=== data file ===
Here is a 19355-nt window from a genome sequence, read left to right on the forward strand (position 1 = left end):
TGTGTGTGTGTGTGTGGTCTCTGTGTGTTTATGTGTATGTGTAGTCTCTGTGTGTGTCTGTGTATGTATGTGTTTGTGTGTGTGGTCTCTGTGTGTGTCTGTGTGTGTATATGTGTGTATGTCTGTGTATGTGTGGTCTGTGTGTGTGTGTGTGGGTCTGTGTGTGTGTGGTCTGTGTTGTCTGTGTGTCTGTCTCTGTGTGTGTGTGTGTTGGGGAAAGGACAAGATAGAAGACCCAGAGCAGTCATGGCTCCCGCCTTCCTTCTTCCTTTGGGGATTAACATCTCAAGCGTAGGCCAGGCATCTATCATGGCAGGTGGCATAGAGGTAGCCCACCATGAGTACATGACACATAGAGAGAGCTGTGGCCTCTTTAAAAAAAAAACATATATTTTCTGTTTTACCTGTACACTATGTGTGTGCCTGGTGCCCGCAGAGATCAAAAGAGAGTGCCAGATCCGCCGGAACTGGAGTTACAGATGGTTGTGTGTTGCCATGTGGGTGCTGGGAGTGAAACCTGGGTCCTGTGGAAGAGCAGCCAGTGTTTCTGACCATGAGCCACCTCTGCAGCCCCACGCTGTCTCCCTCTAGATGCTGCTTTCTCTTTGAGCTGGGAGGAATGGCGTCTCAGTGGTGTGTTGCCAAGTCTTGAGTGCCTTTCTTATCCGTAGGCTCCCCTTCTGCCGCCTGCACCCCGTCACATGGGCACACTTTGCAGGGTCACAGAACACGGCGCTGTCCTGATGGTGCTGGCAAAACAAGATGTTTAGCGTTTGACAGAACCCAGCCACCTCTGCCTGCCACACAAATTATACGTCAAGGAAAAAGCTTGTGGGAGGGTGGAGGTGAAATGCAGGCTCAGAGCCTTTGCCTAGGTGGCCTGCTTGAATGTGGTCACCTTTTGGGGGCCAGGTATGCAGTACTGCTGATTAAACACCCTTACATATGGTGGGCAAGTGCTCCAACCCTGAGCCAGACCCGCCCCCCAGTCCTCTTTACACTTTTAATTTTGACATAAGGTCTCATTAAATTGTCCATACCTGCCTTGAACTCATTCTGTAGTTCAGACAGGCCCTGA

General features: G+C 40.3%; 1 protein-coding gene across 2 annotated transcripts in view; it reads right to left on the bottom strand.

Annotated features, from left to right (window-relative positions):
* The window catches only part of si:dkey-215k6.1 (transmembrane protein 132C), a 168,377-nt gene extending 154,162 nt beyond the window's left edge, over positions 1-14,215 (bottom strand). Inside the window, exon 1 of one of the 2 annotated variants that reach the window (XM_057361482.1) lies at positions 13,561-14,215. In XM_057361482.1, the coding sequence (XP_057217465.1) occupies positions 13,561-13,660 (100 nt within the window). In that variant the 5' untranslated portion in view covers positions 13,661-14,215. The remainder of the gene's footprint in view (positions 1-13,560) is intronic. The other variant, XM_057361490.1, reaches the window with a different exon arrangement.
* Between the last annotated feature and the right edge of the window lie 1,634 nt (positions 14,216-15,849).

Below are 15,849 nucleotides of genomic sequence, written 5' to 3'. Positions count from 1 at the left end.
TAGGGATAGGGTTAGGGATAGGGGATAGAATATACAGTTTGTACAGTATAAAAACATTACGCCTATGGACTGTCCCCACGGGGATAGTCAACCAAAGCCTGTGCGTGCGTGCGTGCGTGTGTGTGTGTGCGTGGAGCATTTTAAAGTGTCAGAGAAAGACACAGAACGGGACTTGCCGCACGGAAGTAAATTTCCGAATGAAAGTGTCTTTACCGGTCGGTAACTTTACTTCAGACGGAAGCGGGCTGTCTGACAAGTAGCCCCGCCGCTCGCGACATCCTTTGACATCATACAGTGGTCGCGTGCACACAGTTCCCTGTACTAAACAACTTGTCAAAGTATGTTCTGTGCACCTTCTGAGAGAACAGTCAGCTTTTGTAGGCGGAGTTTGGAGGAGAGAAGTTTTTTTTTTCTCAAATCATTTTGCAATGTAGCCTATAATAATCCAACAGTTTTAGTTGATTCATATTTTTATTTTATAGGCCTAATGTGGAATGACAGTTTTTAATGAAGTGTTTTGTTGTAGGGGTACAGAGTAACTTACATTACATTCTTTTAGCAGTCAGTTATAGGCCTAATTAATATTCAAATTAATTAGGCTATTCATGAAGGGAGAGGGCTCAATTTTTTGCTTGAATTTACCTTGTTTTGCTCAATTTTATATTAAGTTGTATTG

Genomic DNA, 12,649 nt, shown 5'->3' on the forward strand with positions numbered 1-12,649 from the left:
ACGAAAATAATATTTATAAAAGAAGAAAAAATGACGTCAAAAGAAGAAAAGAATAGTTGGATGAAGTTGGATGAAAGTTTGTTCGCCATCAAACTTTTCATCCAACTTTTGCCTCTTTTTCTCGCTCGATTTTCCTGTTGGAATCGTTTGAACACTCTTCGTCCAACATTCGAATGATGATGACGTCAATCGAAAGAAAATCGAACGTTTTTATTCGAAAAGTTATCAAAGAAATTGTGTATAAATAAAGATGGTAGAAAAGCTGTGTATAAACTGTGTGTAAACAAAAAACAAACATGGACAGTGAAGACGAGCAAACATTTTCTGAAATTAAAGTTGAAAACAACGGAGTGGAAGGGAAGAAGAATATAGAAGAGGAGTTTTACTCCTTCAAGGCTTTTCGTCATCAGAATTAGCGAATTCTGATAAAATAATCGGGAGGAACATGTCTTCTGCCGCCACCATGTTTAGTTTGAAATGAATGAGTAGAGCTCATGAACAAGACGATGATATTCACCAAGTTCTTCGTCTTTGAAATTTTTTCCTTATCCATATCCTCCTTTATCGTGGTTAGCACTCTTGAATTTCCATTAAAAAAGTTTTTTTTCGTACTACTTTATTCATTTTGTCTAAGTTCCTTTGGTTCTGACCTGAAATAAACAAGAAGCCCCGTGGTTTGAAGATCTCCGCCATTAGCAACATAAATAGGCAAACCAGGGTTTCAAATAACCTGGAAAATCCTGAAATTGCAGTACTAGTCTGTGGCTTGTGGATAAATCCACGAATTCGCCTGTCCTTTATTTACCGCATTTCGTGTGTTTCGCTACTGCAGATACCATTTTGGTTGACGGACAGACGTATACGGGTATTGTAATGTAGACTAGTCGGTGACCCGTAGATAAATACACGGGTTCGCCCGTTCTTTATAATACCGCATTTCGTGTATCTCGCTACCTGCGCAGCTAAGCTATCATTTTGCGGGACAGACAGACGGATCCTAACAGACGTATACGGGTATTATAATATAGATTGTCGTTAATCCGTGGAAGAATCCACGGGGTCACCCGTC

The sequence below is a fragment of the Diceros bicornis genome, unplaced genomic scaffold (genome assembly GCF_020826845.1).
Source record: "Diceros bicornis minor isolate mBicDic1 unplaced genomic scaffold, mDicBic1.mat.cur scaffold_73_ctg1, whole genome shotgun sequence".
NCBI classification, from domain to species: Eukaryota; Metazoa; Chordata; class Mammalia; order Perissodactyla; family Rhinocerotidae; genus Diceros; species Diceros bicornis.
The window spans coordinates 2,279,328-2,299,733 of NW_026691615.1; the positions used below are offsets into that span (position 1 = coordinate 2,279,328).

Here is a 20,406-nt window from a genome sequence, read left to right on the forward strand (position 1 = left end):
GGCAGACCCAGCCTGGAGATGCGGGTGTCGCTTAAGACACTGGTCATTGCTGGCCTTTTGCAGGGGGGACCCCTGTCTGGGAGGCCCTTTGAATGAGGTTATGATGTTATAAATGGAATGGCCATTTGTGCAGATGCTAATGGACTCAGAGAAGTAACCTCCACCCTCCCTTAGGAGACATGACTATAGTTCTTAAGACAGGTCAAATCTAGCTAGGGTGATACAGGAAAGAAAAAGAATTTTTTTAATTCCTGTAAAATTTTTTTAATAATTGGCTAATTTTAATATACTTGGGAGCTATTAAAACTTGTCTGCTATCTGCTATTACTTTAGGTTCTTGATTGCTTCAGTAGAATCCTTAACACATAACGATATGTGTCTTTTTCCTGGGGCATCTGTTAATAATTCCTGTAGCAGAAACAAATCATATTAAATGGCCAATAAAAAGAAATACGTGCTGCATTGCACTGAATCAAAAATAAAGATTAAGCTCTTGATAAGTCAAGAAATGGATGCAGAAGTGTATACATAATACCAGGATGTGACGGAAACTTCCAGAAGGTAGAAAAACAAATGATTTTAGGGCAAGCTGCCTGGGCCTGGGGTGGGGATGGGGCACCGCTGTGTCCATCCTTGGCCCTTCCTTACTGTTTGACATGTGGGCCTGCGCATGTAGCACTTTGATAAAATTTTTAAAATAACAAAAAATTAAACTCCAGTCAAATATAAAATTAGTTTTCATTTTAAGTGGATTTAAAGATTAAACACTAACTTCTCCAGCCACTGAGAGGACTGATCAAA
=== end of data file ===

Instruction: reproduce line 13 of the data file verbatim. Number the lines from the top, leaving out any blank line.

NCBI classification, from domain to species: Eukaryota; Metazoa; Chordata; class Mammalia; order Perissodactyla; family Rhinocerotidae; genus Diceros; species Diceros bicornis.